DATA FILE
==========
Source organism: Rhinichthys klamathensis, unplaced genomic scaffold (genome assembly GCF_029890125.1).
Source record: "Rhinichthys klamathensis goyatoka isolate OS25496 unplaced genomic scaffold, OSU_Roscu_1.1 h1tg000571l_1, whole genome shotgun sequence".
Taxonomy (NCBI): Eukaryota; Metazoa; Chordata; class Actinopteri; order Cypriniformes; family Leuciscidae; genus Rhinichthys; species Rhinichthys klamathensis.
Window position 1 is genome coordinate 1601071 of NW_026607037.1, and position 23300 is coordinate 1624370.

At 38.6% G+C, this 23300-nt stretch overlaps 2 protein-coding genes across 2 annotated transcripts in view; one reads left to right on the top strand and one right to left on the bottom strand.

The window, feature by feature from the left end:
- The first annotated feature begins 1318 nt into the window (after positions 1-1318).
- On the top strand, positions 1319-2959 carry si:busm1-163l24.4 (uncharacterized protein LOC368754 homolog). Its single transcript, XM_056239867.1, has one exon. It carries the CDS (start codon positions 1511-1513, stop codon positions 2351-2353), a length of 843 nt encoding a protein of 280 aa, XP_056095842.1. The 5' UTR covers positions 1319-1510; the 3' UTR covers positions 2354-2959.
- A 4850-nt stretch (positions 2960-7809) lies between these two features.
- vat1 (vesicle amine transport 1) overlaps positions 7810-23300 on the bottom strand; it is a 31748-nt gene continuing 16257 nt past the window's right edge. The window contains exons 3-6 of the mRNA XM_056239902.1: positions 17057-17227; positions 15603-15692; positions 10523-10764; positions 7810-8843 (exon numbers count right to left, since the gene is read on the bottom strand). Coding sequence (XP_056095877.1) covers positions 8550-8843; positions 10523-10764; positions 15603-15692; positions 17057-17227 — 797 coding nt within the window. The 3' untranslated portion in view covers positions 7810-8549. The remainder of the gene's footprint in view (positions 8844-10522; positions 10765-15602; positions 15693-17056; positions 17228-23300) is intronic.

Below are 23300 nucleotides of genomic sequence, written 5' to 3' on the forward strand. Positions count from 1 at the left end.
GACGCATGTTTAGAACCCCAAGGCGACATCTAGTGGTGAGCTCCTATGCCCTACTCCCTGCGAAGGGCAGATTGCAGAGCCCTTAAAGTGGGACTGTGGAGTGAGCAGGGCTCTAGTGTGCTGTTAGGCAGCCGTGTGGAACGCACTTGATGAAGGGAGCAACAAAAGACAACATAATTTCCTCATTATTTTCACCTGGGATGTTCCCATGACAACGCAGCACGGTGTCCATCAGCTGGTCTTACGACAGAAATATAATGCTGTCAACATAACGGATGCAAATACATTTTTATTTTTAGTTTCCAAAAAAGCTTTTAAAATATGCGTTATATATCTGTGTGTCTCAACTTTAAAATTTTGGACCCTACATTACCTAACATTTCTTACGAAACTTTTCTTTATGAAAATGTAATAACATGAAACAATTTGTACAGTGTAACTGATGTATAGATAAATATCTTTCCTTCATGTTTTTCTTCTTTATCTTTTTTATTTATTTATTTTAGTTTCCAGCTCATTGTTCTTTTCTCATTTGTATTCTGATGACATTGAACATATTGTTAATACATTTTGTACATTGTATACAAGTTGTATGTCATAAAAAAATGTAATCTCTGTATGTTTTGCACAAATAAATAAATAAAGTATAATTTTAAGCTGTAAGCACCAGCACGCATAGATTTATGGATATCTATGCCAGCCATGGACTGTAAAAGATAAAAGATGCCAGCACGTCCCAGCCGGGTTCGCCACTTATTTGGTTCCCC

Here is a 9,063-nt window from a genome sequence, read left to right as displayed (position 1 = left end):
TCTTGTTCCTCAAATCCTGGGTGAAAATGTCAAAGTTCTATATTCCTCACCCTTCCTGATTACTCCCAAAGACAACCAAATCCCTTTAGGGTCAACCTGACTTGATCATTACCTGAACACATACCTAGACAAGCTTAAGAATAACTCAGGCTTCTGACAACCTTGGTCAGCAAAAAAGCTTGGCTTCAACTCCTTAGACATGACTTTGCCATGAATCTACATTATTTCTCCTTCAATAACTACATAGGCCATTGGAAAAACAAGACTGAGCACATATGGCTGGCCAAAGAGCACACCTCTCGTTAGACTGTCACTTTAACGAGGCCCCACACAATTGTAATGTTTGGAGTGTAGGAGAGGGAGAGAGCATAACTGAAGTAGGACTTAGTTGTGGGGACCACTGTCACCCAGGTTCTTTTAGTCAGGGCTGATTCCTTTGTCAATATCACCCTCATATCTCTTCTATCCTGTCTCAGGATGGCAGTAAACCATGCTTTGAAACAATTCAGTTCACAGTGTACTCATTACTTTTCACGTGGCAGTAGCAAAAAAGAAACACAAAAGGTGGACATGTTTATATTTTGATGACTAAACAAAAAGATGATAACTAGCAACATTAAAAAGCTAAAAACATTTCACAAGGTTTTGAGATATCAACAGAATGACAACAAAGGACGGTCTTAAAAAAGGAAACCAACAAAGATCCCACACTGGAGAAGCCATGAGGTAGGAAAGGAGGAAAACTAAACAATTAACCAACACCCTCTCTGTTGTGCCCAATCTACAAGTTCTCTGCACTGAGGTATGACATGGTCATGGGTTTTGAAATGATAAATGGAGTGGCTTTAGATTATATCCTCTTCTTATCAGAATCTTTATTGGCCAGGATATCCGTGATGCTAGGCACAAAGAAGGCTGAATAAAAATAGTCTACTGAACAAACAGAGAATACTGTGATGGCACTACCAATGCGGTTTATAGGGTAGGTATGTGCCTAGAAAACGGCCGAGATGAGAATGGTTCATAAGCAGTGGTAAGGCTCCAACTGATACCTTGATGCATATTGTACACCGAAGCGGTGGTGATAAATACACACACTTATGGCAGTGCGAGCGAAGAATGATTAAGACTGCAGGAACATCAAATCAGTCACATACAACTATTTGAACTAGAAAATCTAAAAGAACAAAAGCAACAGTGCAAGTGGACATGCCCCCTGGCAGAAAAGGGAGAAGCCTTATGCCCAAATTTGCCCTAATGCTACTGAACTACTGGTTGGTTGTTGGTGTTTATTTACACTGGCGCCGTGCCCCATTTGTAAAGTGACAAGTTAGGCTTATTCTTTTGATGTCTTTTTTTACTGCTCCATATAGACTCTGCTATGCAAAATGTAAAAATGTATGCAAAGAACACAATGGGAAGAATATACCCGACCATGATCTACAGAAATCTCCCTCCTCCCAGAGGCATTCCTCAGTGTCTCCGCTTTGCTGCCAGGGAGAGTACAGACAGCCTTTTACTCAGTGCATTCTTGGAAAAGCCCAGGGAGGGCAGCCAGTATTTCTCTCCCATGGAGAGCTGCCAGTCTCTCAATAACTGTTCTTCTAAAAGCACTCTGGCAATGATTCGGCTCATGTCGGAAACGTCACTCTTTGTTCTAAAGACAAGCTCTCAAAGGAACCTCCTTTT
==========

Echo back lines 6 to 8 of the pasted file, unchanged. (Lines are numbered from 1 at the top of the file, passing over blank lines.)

The window, feature by feature from the left end:
- The first annotated feature begins 1318 nt into the window (after positions 1-1318).
- On the top strand, positions 1319-2959 carry si:busm1-163l24.4 (uncharacterized protein LOC368754 homolog). Its single transcript, XM_056239867.1, has one exon. It carries the CDS (start codon positions 1511-1513, stop codon positions 2351-2353), a length of 843 nt encoding a protein of 280 aa, XP_056095842.1. The 5' UTR covers positions 1319-1510; the 3' UTR covers positions 2354-2959.